Do you and your family have questions about reverse mortgages? Find the answers in three consumer guides from the National Reverse Mortgage Lenders Association.
Reverse Mortgage Self-Evaluation: A Checklist of Key Considerations
Reverse mortgages are a versatile financial tool that over 1.2 million homeowners have used to age-in-place, and for other reasons. However, like any financial product, reverse mortgages should be considered carefully before deciding whether to obtain one.
The National Reverse Mortgage Lenders Association’s free Reverse Mortgage Self-Evaluation poses seven questions and important considerations interested consumers should ask themselves, and think about, before proceeding with a loan application.
The six-page Reverse Mortgage Self-Evaluation: A Checklist of Key Considerations was created to help you consider whether a reverse mortgage is right for you. Your HUD-approved reverse mortgage counselor can help you to answer additional questions you may have about the loan. You can also download the Spanish version.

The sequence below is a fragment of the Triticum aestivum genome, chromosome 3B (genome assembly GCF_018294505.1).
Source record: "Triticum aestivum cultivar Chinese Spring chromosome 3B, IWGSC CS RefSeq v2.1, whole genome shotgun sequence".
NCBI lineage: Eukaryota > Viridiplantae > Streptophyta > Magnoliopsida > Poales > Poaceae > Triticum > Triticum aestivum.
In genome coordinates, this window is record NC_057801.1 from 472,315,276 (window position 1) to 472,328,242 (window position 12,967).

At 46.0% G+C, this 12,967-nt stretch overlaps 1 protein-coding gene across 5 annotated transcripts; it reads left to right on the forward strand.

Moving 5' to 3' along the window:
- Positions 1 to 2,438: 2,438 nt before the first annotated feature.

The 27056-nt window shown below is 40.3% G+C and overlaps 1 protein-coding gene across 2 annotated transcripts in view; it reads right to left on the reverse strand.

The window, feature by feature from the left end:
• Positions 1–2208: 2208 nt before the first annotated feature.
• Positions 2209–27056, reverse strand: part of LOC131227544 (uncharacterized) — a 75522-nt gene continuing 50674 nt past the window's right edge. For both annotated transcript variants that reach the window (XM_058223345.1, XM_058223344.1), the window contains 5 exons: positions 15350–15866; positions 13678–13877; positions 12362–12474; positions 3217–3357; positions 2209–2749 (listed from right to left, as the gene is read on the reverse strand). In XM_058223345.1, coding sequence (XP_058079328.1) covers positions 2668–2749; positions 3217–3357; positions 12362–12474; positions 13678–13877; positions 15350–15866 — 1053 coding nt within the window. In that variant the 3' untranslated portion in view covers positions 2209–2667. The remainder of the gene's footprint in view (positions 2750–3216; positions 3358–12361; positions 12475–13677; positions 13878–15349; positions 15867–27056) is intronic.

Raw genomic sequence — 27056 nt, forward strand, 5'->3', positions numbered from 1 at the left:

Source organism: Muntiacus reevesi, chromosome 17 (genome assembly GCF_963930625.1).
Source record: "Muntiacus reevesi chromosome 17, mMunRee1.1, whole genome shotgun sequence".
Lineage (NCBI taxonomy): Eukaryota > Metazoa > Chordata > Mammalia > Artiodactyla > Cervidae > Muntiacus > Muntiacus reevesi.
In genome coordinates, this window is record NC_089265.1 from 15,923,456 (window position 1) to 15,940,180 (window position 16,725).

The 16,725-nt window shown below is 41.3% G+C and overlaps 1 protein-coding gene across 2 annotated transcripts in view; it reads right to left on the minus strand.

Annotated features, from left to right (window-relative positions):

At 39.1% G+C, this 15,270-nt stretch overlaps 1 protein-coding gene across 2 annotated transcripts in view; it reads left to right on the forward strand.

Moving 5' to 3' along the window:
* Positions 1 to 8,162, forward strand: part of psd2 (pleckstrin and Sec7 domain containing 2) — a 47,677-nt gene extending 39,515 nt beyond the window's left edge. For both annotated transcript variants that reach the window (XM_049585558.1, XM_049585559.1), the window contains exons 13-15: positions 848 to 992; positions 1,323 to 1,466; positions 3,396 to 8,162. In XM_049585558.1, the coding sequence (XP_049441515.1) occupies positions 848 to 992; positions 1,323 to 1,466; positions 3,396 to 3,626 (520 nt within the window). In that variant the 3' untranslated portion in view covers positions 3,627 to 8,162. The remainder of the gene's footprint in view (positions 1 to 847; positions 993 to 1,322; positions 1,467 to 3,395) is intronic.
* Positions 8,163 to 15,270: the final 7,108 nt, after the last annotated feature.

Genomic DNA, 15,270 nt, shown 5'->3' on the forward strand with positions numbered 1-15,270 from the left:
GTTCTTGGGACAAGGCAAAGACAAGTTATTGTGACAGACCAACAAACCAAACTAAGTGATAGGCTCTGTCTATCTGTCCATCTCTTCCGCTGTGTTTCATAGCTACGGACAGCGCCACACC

What You Need to Know About Your HECM After Closing
The National Reverse Mortgage Lenders Association created, “What You Need to Know About Your HECM After Closing” to answer questions reverse mortgage loan borrowers, and their heirs, may have about their FHA-insured Home Equity Conversion Mortgage, commonly referred to as a reverse mortgage loan. This free guide explains the important role of the Loan Servicer and the rules, guidelines, and timelines that apply to the loan.
The index to this free downloadable guide can be helpful in directing you to a specific answer but we encourage you, your family, your heirs, your financial advisor, your real estate agent, or anyone else that might assist you with your affairs to read through the guide. Keep it handy but remember your best source of information is always your Servicer.
What Do I Do When My Loan is Due?
The National Reverse Mortgage Lenders Association created, “What Do I Do When My Loan is Due?,” a free brochure to walk reverse mortgage loan borrowers and their families through the end of the loan process when it is time for the loan to be repaid.